Tuesday, October 19, 2010

More On Yuanmingyuan


Jackie and Wang Ti sing Guo Jia


Summer Palace to pursue stolen treasures

Yuanmingyuan officials issued a call Monday for China to pursue treasures stolen from the site, also known as the Old Summer Palace, about 150 years ago.

The proposal called on entities and individuals that possess those stolen treasures to return them to China. It also called on people all over the world to boycott auctions and not to buy or sell Yuanmingyuan relics.

It was issued by the Yuanmingyuan Park authority at a gathering held last night in front of Dashuifa (Great Fountains), the palace's biggest attraction.

A drive to collect signatures of supporters was initiated Monday and will last one year. Jackie Chan, a famous kung fu movie star, was invited to act as a spokesman for the effort and he was the first to sign.

The proposal came during a month of commemorative activities. Under the theme "Peace, cooperation and harmony," a series of commemorative activities including academic conferences, exhibitions and Sino-foreign culture exchanges are being held in Beijing through the end of this month, the Xinhua News Agency reported.

Located in northwest Beijing, Yuanmingyuan, which workers started building in 1709, was once a resort for imperial families in the Qing Dynasty (1644-1911).

Yuanmingyuan was pillaged and burned down by British and French troops on October 18 and 19, 1860, and again sacked in 1900, when the Eight-Power Allied Forces - troops sent by Britain, the US, Germany, France, Tsarist Russia, Japan, Italy and Austria - occupied Beijing.

Experts estimated that about 1.5 million pieces of relics were stolen and taken to many countries.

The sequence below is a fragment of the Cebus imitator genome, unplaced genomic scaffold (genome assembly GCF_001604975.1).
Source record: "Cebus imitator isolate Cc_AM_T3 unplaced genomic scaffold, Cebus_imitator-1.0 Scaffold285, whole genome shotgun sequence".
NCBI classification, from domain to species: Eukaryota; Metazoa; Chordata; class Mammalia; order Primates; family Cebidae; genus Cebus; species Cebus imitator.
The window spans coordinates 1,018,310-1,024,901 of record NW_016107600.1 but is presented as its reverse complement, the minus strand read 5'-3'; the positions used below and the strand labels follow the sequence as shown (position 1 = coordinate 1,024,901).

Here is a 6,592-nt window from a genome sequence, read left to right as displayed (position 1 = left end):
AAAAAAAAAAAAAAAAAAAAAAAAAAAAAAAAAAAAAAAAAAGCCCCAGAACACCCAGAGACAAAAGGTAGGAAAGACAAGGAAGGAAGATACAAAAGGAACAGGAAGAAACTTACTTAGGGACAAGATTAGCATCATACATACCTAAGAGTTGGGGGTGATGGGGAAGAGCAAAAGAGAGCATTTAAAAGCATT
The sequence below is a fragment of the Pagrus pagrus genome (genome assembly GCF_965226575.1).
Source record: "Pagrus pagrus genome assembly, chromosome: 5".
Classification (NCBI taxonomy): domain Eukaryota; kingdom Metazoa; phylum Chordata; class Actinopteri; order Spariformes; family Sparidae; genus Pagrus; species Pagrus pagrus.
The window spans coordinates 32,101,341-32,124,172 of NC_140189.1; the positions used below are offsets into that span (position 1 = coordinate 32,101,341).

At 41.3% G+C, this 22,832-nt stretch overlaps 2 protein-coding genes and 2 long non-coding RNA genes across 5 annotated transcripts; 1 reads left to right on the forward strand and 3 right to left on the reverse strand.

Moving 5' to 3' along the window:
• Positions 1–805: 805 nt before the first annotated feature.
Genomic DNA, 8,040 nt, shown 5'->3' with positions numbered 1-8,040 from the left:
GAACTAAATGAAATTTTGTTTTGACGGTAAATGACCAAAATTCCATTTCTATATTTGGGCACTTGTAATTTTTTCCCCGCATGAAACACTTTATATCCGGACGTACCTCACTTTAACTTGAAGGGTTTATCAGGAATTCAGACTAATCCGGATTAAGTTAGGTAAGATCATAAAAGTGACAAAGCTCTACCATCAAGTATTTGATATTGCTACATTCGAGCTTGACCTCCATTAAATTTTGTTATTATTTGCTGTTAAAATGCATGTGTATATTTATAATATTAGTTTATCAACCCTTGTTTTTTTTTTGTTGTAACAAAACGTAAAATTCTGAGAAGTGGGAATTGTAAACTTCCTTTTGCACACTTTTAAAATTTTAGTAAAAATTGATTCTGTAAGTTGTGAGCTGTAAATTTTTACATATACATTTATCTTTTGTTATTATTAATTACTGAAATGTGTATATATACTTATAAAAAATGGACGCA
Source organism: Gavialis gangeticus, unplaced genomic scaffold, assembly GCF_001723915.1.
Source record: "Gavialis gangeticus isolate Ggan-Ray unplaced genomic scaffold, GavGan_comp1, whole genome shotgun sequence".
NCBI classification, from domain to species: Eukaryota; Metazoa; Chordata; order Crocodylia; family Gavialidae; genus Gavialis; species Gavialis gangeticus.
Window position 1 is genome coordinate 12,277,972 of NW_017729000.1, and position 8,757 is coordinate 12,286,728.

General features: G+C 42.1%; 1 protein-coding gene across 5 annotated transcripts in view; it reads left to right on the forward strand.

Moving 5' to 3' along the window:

In 2006, the Yuanmingyuan Administrative Office called for the public to donate lost treasures and 85 pieces of previously lost treasure were recovered from universities, public institutions and citizens in Beijing.

The total number of the pieces of recovered treasure stands at about 150, according to the Beijing News.

Last year, the office sent a group of researchers overseas to look for those lost treasures.

The plan, however, fell apart after their first stop in the US because some overseas museums reportedly refused to cooperate.

The lost treasures were repeatedly sold in auctions overseas. Last year, two controversial relics, the heads of a rabbit and a rat, were auctioned in Paris for 14 million euros ($17.92 million).

They are among 12 animal head sculptures that formed a zodiac-themed water clock decorating the Calm Sea Pavilion in Yuanmingyuan.

So far, five heads that appeared in auctions have been bought and returned to China but the other five remain missing.

Xie Chensheng, an expert at China Cultural Heritage Association, said searching for lost treasures takes time.

"We should reserve the right to take those illegally exported treasures back," he said. "But we need to be patient."



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